One thing I have noticed at some of the support groups I run is that there seems to be a very uneven distribution of when men start taking Zoledronic Acid (ZA).
Hormone therapy (ADT) has many negative side effects and the loss of bone mineral density (thinning of the bones) that ZA (and similar drugs) is designed to slow is the standard of care. Additionally, ZA will decrease the risk of developing skeletal-related events (SREs) in men with castrate resistant prostate cancer and bone metastases.
At the 2013 Genitourinary Cancers Symposium there was an abstract that described a phase III study that evaluated efficacy and safety of earlier treatment with ZA in men with castration-sensitive metastatic prostate.
The trial, CALGB 90202 was a randomized, double-blinded, placebo-controlled phase III trial in men with castration-sensitive prostate cancer and bone metastases who had initiated androgen deprivation therapy within six months of study entry.
The subject men were randomized 1:1 in blinded manner to receive ZA (4 mg intravenously every 4 weeks) or placebo (P). After progression to CRPC, all men were crossed over to open-label ZA.
The primary endpoint was time to first SRE. Target sample size was 680. Time to SRE was defined as interval between date of randomization and date of first SRE (radiation to bone, or clinical fracture, or surgery to bone, or death due to prostate cancer). With 470 SRE events, the log-rank test has 88% power to detect a 23% decrease in hazard rate of SRE event assuming a one-sided type I error rate of 0.05.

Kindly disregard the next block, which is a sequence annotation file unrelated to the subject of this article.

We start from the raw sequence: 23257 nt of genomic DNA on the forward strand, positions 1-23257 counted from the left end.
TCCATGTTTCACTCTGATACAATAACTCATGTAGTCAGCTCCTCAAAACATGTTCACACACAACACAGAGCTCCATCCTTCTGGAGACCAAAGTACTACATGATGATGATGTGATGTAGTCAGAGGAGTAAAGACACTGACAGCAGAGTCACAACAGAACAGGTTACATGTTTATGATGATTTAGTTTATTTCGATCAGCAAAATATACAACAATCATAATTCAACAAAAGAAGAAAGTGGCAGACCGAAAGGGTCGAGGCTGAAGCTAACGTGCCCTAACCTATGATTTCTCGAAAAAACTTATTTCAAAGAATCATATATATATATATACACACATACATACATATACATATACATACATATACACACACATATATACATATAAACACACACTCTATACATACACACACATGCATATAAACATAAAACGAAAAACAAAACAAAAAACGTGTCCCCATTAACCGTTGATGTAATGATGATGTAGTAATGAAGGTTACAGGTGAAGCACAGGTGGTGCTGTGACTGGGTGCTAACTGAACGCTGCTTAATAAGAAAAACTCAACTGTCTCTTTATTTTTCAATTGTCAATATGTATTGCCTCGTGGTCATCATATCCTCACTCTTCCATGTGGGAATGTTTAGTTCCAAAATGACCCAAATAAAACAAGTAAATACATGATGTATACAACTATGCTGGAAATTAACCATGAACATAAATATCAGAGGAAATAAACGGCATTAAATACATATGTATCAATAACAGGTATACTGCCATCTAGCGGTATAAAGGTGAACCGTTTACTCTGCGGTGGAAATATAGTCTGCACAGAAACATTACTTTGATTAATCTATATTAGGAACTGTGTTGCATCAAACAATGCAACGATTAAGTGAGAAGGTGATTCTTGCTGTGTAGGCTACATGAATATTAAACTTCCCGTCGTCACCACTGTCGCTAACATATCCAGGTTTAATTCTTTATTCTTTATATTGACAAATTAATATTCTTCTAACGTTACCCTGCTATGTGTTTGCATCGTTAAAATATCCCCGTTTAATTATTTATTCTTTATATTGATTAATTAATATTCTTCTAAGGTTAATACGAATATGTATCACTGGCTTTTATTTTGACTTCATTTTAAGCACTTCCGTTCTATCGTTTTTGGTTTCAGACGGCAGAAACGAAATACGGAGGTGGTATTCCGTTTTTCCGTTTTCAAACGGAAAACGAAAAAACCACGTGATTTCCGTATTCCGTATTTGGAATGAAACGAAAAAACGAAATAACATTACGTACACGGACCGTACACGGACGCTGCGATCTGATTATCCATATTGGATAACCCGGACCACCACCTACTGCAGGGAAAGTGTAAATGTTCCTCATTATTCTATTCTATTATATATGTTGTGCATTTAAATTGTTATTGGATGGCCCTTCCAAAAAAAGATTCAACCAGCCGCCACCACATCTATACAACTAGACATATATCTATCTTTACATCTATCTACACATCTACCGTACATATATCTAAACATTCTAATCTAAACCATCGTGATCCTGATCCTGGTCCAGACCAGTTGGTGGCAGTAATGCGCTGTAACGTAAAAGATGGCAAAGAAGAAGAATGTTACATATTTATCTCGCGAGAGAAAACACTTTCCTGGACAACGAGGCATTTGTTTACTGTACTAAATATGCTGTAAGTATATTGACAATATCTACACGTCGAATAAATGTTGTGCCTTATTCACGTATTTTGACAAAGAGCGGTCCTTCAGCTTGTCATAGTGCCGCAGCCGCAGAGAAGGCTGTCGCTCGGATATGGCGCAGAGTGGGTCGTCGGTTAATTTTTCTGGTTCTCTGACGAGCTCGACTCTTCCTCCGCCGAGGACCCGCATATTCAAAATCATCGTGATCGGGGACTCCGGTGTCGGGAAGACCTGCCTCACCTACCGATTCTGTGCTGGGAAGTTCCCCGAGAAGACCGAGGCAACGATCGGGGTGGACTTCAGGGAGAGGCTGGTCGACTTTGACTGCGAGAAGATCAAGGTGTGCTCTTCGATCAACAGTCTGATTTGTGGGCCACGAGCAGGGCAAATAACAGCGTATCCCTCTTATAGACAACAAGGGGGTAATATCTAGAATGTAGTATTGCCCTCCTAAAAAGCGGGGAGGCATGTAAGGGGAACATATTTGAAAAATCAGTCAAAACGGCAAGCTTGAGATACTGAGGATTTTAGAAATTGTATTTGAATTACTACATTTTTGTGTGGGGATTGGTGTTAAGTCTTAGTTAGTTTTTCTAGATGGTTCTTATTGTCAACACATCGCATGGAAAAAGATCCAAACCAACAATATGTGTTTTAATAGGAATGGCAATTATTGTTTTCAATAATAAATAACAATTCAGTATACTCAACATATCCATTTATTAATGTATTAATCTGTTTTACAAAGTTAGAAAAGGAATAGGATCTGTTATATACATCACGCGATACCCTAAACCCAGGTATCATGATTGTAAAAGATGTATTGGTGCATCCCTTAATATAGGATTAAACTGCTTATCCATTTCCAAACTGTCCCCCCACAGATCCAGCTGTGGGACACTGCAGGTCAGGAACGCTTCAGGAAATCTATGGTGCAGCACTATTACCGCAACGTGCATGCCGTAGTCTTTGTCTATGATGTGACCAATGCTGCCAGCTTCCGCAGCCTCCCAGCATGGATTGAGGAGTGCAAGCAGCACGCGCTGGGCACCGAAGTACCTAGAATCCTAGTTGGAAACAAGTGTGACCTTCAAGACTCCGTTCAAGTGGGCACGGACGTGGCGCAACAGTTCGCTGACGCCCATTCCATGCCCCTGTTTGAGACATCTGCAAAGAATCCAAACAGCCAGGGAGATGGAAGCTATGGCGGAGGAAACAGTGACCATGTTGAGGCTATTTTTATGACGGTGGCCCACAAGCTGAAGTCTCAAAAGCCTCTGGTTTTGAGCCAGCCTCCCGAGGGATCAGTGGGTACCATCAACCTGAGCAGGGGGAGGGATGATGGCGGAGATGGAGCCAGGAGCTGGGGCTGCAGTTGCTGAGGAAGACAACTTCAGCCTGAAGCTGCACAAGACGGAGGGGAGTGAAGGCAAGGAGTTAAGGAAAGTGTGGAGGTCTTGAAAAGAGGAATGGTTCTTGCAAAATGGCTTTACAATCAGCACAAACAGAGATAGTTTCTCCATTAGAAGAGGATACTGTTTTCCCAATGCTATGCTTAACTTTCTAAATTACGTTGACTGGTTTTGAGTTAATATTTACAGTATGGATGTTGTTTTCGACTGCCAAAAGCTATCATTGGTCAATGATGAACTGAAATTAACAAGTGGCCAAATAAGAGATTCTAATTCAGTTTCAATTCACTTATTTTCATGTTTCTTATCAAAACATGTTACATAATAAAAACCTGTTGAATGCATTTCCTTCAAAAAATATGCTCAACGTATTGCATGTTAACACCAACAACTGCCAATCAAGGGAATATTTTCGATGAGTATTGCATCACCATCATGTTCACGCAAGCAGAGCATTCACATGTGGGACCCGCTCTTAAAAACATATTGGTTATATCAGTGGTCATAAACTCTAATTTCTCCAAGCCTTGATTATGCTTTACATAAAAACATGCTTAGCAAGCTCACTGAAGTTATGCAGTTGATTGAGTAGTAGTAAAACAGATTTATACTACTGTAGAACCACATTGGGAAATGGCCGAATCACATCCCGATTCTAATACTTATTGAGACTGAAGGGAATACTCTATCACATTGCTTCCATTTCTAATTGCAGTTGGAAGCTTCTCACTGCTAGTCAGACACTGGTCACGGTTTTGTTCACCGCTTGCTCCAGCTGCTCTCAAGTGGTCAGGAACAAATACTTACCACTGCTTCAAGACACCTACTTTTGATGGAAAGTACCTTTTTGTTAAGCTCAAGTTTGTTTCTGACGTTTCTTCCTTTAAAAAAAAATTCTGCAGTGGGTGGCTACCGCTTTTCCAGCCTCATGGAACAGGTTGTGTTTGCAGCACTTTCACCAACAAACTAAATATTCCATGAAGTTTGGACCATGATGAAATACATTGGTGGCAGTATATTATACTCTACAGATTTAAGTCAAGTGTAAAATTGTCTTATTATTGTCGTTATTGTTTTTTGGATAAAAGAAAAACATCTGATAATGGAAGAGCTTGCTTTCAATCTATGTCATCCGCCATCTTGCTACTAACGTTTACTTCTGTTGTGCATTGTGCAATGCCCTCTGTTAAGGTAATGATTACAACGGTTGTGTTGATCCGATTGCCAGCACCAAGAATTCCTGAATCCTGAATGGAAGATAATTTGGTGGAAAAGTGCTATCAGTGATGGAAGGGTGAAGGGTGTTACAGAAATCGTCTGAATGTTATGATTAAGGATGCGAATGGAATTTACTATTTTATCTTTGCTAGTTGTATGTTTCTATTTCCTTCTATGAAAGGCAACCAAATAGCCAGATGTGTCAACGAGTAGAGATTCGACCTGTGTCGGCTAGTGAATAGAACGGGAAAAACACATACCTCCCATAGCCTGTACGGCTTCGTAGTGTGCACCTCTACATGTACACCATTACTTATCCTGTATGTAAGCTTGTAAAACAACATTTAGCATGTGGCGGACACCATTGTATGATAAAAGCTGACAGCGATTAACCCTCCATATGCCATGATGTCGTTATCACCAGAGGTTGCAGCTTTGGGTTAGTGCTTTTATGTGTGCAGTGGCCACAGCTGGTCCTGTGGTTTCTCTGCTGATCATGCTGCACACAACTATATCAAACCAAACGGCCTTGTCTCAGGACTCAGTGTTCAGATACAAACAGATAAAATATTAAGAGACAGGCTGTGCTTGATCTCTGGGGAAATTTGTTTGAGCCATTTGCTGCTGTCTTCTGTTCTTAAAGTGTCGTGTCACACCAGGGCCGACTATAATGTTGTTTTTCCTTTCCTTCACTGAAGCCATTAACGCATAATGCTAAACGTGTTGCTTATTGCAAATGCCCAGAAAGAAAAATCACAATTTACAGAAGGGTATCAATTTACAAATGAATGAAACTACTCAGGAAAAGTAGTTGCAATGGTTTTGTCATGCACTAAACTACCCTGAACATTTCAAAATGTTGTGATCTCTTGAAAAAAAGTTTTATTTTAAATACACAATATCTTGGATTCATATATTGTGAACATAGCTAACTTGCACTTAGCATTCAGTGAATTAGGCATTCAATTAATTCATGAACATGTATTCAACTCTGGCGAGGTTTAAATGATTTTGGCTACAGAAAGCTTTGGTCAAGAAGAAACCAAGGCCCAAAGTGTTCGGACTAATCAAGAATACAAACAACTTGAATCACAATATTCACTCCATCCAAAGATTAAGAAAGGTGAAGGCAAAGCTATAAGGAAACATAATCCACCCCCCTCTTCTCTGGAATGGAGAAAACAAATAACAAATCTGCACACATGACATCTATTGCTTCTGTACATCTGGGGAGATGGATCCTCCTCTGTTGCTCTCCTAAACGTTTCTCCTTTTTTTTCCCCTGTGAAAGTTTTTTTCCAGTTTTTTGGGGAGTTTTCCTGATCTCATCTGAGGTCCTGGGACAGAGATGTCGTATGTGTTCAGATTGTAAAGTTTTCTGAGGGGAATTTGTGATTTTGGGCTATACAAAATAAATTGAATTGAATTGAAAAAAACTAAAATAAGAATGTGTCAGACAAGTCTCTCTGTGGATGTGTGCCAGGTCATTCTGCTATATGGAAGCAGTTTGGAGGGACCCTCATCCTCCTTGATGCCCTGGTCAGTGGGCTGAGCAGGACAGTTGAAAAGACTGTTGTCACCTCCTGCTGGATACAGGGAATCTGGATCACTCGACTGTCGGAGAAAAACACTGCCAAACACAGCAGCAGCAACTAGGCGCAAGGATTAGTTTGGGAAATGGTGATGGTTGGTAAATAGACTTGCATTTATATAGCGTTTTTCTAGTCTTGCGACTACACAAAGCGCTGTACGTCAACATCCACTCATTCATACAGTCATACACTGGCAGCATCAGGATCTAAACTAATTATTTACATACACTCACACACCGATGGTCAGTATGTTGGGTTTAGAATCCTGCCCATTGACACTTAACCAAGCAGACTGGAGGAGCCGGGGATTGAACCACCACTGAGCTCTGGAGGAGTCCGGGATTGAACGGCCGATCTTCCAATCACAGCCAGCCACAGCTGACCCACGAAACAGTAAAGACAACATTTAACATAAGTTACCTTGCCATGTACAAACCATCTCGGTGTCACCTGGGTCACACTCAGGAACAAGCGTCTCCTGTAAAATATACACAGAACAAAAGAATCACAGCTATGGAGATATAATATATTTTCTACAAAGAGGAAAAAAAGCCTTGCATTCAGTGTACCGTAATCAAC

The study was discontinued prematurely after the corporate supporter withdrew study drug supply. Primary analysis was based on the stratified log-rank statistic adjusting on the stratification factors following observation of 284 SREs (60% of total events).
Results: Between June 2004 and April 2012, 645 men were randomly assigned to ZA or P. Median time to first SRE was 32.5 months in the ZA group and 29.8 months in the P group (hazard ratio (HR) 0.96
A total of 271 deaths were observed; median follow-up time for surviving patients was 24.4 months (20.6, 28.3). Overall survival was similar between groups (HR= 0.89 [0.70-1.14]; stratified P=0.34).
Rates of grade 3 or higher adverse events were similar between groups (15% vs. 12% in ZA and P).
Conclusions: In men with castration-sensitive prostate cancer and bone metastases, early treatment with ZA was not associated with lower risk for SREs or death, even with the early termination of the study which limits its statistical power. Given that ZA comes with its own side effects it is not advantageous to start a protocol of ZA while you remain hormone sensitive.
Clinical trial information: NCT00079001
J Clin Oncol 31, 2013 (suppl 6; abstr 27)
Matthew Raymond Smith, Susan Halabi, Charles J. Ryan, Walter Michael Stadler, Arif Hussain, Nicholas J. Vogelzang, Ralph J. Hauke, Ben L. Sanford, Eric Jay Small, Alliance; Massachusetts General Hospital Cancer Center, Boston, MA; Alliance Statistical and Data Center/Duke University Medical Center, Durham, NC; USCF Helen Diller Family Comprehensive Cancer Center, San Francisco, CA; University of Chicago, Chicago, IL; University of Maryland, Baltimore, MD; Comprehensive Cancer Centers of Nevada, Las Vegas, NV; University of Nebraska Medical Center, Omaha, NE; Helen Diller Family Comprehensive Cancer Center, University of California, San Francisco, CA
Joel T Nowak, M.A., M.S.W.